Swallowing is something you do hundreds of times every day without even thinking about it – it’s just like breathing in that regard. When you have a problem with your swallowing, it can be very upsetting, and it’s more common than you might think. Anything from a specific illness to dehydration can cause problems swallowing, also known as dysphagia, and some will be more temporary than others.
No matter what the cause of how long it lasts, dysphagia can be upsetting and even frightening. There are things you can do to help yourself, however; read on to find out more.
In the majority of cases, if you have a problem with swallowing, it won’t be serious – you might be dehydrated, or perhaps you don’t chew your food well enough. It could be gastroesophageal reflux disease (GERD), which means that stomach acid or bile flows into the esophagus. It might even be a side effect of the medication you are taking. Then there are the more serious issues, and of the ones that those who are having trouble swallowing might think of first; throat cancer is one of the most worrying.
Whatever the cause, it’s no use speculating about it and getting more and more upset about what might be. The best course of action to take before anything else is to visit your doctor. Explain your symptoms and have them give you an examination to determine the reason for your dysphagia. Only then can you start to think about treatments and what you need to do next.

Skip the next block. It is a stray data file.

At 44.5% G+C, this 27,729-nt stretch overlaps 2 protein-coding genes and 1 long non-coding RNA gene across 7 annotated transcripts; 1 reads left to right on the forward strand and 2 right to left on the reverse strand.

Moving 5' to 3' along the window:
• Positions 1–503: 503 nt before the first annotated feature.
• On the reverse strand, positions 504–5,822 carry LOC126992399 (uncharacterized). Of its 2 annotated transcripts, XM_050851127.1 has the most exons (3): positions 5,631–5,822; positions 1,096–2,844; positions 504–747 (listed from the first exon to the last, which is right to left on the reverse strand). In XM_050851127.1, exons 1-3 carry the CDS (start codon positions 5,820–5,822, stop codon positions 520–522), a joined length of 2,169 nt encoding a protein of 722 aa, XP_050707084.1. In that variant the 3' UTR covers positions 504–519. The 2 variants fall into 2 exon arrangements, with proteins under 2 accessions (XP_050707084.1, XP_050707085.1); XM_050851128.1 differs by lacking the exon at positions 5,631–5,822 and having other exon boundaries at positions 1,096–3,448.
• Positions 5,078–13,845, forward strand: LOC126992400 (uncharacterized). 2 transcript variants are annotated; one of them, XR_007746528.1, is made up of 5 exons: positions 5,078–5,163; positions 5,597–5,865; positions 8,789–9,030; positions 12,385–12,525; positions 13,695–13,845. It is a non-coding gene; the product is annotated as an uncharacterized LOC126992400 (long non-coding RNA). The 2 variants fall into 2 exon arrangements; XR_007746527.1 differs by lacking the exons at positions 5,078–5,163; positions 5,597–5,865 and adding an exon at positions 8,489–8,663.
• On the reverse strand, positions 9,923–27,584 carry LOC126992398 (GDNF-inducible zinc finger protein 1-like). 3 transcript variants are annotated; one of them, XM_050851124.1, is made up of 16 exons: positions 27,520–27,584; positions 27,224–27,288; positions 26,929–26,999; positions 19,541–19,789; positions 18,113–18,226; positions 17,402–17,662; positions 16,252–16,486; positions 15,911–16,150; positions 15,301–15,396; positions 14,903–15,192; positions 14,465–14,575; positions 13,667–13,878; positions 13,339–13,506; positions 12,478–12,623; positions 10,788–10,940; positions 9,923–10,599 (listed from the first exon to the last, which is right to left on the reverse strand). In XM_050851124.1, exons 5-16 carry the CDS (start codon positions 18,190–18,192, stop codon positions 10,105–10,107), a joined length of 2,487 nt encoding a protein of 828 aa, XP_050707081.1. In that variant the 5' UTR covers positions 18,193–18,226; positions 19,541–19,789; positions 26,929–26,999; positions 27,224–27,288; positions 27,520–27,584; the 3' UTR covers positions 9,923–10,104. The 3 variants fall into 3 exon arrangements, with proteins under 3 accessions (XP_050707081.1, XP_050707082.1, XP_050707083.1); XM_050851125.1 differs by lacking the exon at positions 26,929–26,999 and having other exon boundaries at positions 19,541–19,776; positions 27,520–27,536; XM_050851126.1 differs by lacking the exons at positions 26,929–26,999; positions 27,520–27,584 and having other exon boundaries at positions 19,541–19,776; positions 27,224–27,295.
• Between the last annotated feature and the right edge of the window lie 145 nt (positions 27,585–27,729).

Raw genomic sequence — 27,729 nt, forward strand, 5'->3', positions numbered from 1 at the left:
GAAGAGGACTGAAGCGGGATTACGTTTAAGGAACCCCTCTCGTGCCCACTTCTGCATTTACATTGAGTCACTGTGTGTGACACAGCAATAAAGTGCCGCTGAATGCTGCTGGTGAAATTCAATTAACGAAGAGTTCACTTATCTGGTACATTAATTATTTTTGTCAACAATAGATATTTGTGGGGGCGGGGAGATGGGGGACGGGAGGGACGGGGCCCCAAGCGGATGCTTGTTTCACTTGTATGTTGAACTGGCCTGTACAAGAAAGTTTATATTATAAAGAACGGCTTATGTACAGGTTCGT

It is especially important to see your doctor if:
- The dysphagia lasts for longer than a few days
- If you feel as though – or actually have – food caught in your throat
- If you are also having trouble breathing, or you choke or cough when you try to swallow
- If you’re having trouble eating or breathing
Treatments for Dysphagia
The treatment you receive or are recommended once your dysphagia has been investigated will depend on the underlying cause of the problem. If it is found to be something simple, then a simple solution will be possible (dehydration, for example, can be combatted by drinking more water every day, although to begin with, if you are extremely dehydrated, you might need to go into hospital to be put on an IV to help you).
If it is something more complicated or serious, such as throat cancer, then further investigation will need to be carried out, often resulting in surgery.
In many cases, no matter what the reason for the difficulty in swallowing you might have, a liquid diet could be recommended, at least in the short term. This can be difficult to get used to, but it has many benefits and should be considered. Using SimplyThick to make liquid food more enjoyable is a great option that will help you get used to the idea more quickly.
How to Help Yourself
If the dysphagia you are suffering from is not linked to something serious that requires medical assistance, there are several things you can do yourself that will help you and make eating and drinking much easier.
Something you can do if the problem is GERD, for example, is to take antacids. This will control the symptoms of acid reflux and make eating, in general, less painful. You can also sleep in a more upright position (although be careful that you don’t hurt your neck or back by doing this).
Eating smaller meals, chewing more carefully, taking smaller mouthfuls, and ensuring that you don’t eat within three hours of going to bed will also help your dysphagia and is healthier for you in general.